Thursday, January 27, 2011

A Must-Try for Next Holiday Season

The tradition of Christmas cake has long faded into the shadows with holiday ghost stories and Twelfth Night parties. The beauty and delicacy of an old-fashioned cake recipe, however, can't be beaten by even the most tempting of gingerbread men.

This is melt-in-your-mouth Marmalade Cake is a queen among elaborate home recipes and holiday desserts. Its preparation time and list of ingredients (not to mention minor expense) limits it to special occasions, but a slice from its chilled layers well repays the effort involved.
Three layers of orange cake sandwiched together with maramalade glaze, topped with whipped cream instead of icing. The recipe is taken from Jan Karon's Mitford cookbook (which includes other temptations as well). See a standard version of this Mitford delicacy HERE and add this sweet treat to your recipe books.

Monday, January 24, 2011

A Few of Our Favorite Things: Martha Stewart's Cookbooks

This is a MUST for kitchen lovers, culinary amateurs, and cooks everywhere (especially those who are kindred spirits with arts and crafts). Even if you never make a dish from its vast resources, simply reading about them will make your mouth water ...

The Christmas edition is a standard in our house, but the all-year-round edition is fast becoming a new favorite. Venture outside the generic menu with item-specific cookbooks from Martha Media, including the cupcakes volume and the classic pies and tarts (don't skimp -- order both the new and the old edition, which contains both rustic and elaborate desserts made from simple ingredients).

Friday, January 21, 2011


This January, the cabin lost one of its most-familiar furry friends. Rowdy, whose picture graced the newsletter button and various posts, passed away shortly after the New Year from chronic feline asthma. Despite treatment, both age and underlying conditions made any recovery difficult.

An artist with a keen eye for paint and paper mache, Rowdy became an enthusiastic outdoorsman later in life. He preferred curling up in the garden and sunning himself, as well as hunting grasshoppers and moths. An avid critic of gardening, he freely participated in watching others weed flower beds and sow seeds. Despite less-than-perfect health, this spry Siamese mix still managed moments of kittenish play, bounding through the house and chasing his beloved ping-pong ball and feather toy ... not to mention his favorite cabin kitty and mother-figure Sabrina.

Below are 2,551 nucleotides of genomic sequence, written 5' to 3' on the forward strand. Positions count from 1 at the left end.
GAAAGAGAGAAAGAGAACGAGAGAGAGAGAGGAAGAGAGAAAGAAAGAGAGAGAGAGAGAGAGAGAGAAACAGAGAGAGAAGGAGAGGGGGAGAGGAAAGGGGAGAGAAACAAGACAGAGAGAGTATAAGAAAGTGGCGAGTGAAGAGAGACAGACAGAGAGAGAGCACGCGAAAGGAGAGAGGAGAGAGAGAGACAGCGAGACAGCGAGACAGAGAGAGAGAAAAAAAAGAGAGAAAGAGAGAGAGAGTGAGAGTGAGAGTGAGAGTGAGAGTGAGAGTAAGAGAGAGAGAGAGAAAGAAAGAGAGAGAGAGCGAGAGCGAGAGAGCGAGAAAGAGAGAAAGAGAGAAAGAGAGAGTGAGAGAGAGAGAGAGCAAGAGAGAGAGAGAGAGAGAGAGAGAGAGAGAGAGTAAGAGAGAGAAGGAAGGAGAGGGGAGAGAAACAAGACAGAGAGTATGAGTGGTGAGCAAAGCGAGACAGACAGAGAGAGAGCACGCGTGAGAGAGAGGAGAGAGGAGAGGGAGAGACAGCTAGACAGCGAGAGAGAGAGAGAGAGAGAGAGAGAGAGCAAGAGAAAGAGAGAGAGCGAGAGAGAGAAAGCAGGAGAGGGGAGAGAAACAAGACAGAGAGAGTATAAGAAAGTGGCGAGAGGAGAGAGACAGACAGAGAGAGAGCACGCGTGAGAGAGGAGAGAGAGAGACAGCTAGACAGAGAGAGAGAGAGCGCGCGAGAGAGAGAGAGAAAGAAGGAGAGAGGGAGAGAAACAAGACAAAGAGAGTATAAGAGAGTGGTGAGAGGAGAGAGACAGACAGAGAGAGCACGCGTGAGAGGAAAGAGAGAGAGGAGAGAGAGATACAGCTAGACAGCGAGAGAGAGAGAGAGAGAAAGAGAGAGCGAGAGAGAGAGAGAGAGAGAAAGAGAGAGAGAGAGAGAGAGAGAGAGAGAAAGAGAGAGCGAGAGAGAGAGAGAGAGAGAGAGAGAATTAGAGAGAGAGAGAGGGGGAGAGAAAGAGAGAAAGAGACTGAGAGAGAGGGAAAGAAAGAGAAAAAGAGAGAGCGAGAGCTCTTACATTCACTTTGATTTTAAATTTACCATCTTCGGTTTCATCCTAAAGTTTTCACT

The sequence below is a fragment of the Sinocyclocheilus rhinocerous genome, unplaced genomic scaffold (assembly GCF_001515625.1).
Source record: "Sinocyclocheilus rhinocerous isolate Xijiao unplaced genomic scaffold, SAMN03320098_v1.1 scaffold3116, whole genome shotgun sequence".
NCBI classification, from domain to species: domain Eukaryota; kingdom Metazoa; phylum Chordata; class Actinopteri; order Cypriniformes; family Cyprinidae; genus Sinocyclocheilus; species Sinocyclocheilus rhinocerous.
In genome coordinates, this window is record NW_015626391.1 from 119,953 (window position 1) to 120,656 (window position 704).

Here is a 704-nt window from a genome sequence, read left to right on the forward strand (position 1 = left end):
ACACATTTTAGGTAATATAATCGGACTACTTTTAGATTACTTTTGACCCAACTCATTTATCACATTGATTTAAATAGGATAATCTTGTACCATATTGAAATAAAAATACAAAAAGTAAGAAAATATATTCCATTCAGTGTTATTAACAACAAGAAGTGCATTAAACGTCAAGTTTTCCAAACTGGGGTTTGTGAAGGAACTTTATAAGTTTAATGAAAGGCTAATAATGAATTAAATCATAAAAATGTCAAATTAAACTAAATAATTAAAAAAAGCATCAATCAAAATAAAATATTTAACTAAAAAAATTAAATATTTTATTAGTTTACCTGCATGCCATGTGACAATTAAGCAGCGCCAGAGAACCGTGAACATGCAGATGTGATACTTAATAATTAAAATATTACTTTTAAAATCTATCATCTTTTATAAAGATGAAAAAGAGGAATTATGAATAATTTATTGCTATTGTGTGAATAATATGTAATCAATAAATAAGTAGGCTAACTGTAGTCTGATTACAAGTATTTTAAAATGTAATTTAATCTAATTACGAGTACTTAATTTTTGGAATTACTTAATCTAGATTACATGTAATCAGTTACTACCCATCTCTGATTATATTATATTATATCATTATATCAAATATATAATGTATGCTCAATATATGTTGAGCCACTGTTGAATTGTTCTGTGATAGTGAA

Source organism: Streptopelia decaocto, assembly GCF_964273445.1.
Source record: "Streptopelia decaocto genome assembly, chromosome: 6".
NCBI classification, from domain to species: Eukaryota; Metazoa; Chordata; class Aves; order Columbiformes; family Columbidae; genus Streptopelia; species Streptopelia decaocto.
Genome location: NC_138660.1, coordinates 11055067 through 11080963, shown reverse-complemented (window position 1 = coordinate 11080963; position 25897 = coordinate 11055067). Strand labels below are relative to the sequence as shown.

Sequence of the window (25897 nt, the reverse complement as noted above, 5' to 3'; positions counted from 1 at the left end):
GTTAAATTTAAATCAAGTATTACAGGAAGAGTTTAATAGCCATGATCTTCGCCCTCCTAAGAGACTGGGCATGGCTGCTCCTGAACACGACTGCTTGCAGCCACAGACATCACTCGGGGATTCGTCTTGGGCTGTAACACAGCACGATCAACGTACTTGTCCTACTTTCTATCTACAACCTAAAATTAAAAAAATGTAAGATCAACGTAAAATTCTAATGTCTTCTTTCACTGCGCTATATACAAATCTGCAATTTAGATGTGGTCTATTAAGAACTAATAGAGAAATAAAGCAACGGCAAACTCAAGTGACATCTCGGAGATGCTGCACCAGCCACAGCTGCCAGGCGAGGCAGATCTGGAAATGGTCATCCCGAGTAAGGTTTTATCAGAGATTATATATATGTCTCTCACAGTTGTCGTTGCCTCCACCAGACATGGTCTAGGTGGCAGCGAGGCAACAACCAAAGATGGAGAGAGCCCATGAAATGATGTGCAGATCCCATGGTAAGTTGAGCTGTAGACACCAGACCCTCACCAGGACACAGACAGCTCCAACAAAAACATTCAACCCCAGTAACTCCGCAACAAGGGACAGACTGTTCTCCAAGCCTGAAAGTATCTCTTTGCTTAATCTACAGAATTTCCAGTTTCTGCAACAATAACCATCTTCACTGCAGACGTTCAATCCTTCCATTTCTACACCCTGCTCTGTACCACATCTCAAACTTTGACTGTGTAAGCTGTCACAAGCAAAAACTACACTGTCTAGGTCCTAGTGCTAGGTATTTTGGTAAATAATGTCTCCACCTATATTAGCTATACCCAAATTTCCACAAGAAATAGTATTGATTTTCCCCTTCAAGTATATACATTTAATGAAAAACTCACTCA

He will be much missed by family, his house companions George and Ginger, and his arch-enemy from the outdoors, Poppy the Cat -- with whom he spent many an hour on the lookout for unknown cats sneaking in by the back garden fence. Alas, his last goal of catching his own bird remained to the last.

Farewell, old friend.

Monday, January 17, 2011

New Year's Resolutions

We've got a short list of ideas on what the next year holds for the Cabin in terms of homestead improvements ... of course, the challenge is actually carrying them out (especially in these tough economic times). Drum roll, please ....

1) The Greenhouse: yes, we've wanted this in the past ... and got as far as revamping the potting shed. But now we're talking an actual structure of glass, capable of wintertime flowers, small exotic trees, and veggies for the off-season. We've got the glass, now all we need is time and willpower. We want at least a sketch and a piece of property selected, if not an actual frame in the works...

2) The Smokehouse: we've been talking about this one for years, too. The ability to cure hams, make bacon, and even experiment with beef or venison using the techniques of our ancestors (and some modern food safety measures made since the good ol' days). For the pride of doing it ourselves, as well as some tasty results.

3) The Drying House: The little stone building and wood-burning stove are just waiting for a few finishing steps to be a haven for drying flowers, fruit, and other small items. Right now, it just serves as a stone wall for propping up chicory stalks. But soon, maybe it will actually get a little tin roof and an actual drying space framed up.

4) The Orchard: Fruit and nut trees desperately need replanted after the harsh ice storm of a few years ago. Now that the ground has been cleared of stumps, we're ready for the new trees to be installed. From cherry and apple to pear and plum, we're weighing all the different kinds of fruit and nut trees that promise long-term harvests.

5) Tree Lots: We've been meaning to clear a little space for cultivating some trees, especially light, fast-growing woods meant for crafts, like basswood. Plus some ornamental favorites, like maples and Osage orange shrubs for landscaping and whimsy.

6) The Junk Pile: Everybody has one, but ours includes a small outdoor lot which houses leftover fencing and scrap metal. It was originally meant as a temporary storage site full of odds and ends with useful or creative appeal ... but it's time to weed out some of the less useful items and store the others for future use.

That's it for now -- although I'm sure we'll think of other things to add by the first of the year. Hopefully, we'll have some actual progress to report before the next round of New Year's Resolution are made.